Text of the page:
[WHAT’S ON KOREAN TV]Pop shows' intelligence underwhelmsWhat could be the worst television program in Korea? From a pool of several strong candidates, the Citizens' Network for Cultural Reform, a civic group, recently picked "Live! Pop Songs," on SBS-TV at 4 p.m. Sundays.
Two similar programs were in close competition for the honor: "Music Bank" on KBS2-TV at 7 p.m. Thursdays and "Music Camp" on MBC-TV at 4 p.m. Saturdays. Kim Hyung-jin, a member of the civic group, says, "The three are much the same, but SBS's show in particular shows no signs of penitence."
Instead of an independent ranking body like Billboard or Soundscan, these TV programs are the be-all and end-all of the pop scene, far more important than all the peninsula's many music video channels combined. The three one-hour-long programs also feature performances by a few selected singers. It's no wonder that to make it big, it can be crucial to get on one of these programs. One appearance means a great boost in popularity.
"We take pride in the fact that we could step into stardom without starring in one of those stupid programs," says a manager for a half-underground, half-mainstream modern rock band.
So who picks the lucky ones to appear on the programs? The producers are usually the almighty. "There are hundreds of hopefuls who want to have five minutes on stage," says Jun Jin-su, producer of MBC's "Music Camp."
To keep ratings high, the programs tend to feature dance groups whose looks count for more than their talent.
Each week, these programs come up with rankings of their own, which are usually different. Mr. Jun says that he uses a combination of three elements to come up with the rankings: singer preference as determined by Gallup Korea polling makes up 50 percent, frequency of the songs' airplay is 20 percent and album sales 30 percent.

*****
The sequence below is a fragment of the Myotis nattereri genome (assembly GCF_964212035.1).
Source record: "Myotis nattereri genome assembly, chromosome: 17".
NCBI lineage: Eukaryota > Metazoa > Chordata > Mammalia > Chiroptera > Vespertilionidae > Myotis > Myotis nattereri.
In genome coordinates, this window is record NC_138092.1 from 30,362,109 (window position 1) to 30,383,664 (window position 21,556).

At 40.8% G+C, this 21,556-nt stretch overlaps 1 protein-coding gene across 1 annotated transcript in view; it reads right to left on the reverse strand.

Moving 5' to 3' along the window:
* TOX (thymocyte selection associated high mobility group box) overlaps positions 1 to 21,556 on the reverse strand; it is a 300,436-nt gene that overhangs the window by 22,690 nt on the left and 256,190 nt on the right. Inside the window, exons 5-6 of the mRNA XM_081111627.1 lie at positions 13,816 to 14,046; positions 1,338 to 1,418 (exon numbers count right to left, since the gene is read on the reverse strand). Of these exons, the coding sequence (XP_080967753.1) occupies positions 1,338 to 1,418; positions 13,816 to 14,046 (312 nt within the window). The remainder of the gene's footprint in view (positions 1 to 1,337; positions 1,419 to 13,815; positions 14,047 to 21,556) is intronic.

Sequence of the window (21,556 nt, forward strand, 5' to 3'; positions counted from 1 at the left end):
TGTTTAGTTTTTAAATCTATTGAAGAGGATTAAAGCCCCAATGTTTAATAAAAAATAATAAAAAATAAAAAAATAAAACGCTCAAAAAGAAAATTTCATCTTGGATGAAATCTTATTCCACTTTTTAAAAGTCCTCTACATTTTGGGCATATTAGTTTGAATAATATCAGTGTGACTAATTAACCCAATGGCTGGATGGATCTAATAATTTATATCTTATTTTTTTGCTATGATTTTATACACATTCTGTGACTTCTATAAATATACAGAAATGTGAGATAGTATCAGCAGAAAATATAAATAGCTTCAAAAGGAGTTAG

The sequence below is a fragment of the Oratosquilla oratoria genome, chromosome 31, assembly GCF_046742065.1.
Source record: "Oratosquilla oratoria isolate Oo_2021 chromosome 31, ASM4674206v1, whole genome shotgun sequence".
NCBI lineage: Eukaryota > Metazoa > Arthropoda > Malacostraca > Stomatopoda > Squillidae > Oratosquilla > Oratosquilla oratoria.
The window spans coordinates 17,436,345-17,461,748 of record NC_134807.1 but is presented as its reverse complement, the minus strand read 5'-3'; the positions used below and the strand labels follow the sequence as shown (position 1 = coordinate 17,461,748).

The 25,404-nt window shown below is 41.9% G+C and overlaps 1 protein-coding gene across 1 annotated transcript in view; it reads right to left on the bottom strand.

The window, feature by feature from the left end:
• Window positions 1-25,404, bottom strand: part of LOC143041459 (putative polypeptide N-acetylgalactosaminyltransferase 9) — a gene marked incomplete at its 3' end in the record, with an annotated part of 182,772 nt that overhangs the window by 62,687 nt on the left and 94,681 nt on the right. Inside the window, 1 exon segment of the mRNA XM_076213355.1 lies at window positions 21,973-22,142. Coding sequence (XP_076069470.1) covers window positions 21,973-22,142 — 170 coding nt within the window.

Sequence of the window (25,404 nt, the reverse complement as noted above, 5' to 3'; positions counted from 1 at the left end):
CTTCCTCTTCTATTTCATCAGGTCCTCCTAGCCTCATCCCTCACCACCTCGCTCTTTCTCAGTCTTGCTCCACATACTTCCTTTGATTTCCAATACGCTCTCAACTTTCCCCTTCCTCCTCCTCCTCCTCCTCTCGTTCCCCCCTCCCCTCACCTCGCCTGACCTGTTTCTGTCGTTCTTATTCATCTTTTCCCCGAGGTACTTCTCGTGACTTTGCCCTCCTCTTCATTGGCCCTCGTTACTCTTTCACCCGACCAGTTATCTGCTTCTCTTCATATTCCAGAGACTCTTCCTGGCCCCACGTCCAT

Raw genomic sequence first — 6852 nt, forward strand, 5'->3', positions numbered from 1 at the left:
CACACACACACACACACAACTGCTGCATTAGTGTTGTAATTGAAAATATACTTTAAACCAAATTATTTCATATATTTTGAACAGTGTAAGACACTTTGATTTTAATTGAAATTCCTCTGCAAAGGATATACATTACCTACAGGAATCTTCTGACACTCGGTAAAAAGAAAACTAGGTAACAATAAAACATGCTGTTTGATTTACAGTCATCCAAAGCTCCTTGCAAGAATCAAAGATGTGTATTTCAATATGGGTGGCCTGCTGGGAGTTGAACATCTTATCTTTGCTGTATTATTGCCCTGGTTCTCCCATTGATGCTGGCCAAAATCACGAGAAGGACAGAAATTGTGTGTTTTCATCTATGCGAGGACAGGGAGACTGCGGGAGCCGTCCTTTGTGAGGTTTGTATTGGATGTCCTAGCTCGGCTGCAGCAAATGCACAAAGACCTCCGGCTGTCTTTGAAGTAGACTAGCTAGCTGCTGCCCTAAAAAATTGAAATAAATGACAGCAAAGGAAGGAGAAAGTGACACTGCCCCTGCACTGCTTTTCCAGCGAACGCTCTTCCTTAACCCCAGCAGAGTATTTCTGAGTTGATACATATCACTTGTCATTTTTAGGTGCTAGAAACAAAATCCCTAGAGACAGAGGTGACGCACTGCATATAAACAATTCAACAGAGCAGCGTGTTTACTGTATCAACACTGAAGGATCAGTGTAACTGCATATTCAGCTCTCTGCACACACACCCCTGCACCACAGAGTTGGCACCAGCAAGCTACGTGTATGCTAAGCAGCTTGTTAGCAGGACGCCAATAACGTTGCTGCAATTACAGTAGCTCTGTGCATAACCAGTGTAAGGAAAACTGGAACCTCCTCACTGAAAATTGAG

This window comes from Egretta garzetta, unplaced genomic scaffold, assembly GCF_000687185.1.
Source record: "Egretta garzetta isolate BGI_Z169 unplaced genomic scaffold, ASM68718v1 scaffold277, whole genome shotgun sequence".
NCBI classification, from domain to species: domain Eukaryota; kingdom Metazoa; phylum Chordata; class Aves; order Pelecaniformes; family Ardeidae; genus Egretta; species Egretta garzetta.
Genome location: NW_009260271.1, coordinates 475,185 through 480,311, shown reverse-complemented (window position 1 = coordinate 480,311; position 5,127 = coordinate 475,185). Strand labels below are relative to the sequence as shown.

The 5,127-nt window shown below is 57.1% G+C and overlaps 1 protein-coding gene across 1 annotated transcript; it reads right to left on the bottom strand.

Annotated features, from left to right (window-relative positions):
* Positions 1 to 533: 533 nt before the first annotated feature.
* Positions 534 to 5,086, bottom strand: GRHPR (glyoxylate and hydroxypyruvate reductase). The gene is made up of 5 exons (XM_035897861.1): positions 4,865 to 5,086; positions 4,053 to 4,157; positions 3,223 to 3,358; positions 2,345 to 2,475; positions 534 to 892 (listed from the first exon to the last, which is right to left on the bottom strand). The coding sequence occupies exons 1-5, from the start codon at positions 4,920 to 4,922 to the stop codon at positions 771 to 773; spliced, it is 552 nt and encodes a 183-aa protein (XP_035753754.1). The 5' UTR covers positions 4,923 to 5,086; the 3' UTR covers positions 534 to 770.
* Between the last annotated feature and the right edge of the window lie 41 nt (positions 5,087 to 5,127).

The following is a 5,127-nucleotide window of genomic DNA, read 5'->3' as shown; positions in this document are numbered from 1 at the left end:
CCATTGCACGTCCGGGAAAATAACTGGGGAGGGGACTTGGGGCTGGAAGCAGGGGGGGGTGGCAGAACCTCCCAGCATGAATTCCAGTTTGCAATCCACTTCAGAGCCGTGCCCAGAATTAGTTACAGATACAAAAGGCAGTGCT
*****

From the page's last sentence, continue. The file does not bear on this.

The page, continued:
Masters of ceremonies are usually hotshot actors who don't have any apparent connection to music. If you want to find a seat in the audience, you should file an application at least a week in advance. Once in the audience, however, it is hard to appreciate the music, for all the mad fans shouting and screaming at the top of their lungs when their idols come out.
Since it's an opportunity to make an impression, singers and groups come onstage wearing gaudy costumes. They tend to focus more on their dancing than their singing, which often means lip-synching.
Starting with the performances of lower-ranking singers, these programs reach their climax as two competitors vying for No. 1 stand onstage and wait for the verdict. While the program is airing, phone polls seal the decision. The emcees award the No. 1 singer with a trophy and a bouquet.
These die-hard programs are the axis of evil in the local music scene, at least according to Ms. Kim of the civic group. But it seems that to eradicate this evil is not such an easy task, as long as they are among the most popular programs on television today.
"What's on Korean TV" appears Wednesdays in the JoongAng Daily.
by Chun Su-jin